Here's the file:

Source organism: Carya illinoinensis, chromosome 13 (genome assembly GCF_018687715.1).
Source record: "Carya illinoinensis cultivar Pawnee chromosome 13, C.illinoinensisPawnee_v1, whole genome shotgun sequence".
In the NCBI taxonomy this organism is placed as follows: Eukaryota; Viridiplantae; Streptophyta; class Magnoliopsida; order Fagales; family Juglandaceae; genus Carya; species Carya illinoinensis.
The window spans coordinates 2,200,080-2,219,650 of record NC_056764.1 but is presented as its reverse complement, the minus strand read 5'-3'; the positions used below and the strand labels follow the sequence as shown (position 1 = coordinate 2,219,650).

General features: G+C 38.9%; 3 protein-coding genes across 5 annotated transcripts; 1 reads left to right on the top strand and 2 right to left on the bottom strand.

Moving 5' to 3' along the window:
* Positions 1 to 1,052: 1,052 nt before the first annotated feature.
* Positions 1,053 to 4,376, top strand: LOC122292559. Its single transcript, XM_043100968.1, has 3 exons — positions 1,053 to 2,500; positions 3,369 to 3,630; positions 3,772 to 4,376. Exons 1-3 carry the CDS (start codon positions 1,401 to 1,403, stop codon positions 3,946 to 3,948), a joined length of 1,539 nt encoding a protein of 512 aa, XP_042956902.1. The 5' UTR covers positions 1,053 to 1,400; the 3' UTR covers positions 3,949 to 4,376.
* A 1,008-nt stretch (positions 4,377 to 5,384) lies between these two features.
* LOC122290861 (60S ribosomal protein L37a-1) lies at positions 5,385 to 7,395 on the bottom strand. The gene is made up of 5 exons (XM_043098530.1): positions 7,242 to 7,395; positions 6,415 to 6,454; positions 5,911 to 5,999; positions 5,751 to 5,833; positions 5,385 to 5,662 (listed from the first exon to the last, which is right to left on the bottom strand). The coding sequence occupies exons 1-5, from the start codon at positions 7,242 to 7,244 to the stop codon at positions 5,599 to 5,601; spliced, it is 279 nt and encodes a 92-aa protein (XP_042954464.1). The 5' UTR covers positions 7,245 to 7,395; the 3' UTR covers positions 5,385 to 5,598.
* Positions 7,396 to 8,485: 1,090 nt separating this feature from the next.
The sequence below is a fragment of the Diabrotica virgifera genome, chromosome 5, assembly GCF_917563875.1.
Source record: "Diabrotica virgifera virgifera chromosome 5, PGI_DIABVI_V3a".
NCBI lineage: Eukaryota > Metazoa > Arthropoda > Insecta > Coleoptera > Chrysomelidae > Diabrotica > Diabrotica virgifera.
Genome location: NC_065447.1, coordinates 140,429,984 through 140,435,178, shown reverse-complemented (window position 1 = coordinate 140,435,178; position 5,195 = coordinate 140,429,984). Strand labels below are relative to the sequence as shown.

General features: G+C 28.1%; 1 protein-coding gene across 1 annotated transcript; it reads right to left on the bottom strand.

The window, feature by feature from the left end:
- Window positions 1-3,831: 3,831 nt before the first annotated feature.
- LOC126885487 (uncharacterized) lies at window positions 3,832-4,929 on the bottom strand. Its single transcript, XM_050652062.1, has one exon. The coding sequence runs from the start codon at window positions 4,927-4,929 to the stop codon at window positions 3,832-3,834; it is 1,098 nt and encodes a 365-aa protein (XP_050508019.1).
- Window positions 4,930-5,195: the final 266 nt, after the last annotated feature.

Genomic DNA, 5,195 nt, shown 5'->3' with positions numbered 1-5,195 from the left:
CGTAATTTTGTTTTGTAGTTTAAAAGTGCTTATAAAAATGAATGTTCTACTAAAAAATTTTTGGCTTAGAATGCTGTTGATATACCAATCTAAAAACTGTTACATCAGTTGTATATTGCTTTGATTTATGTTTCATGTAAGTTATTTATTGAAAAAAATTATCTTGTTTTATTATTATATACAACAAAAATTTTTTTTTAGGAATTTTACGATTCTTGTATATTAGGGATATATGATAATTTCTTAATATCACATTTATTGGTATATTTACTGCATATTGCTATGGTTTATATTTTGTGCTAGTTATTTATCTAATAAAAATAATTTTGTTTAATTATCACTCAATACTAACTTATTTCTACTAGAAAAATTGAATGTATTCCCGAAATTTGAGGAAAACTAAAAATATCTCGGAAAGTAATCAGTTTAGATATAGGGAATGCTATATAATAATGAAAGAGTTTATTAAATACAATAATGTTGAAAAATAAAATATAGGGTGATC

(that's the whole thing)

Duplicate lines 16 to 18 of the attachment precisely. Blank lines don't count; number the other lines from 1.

General features: G+C 28.1%; 1 protein-coding gene across 1 annotated transcript; it reads right to left on the bottom strand.

The window, feature by feature from the left end:
- Window positions 1-3,831: 3,831 nt before the first annotated feature.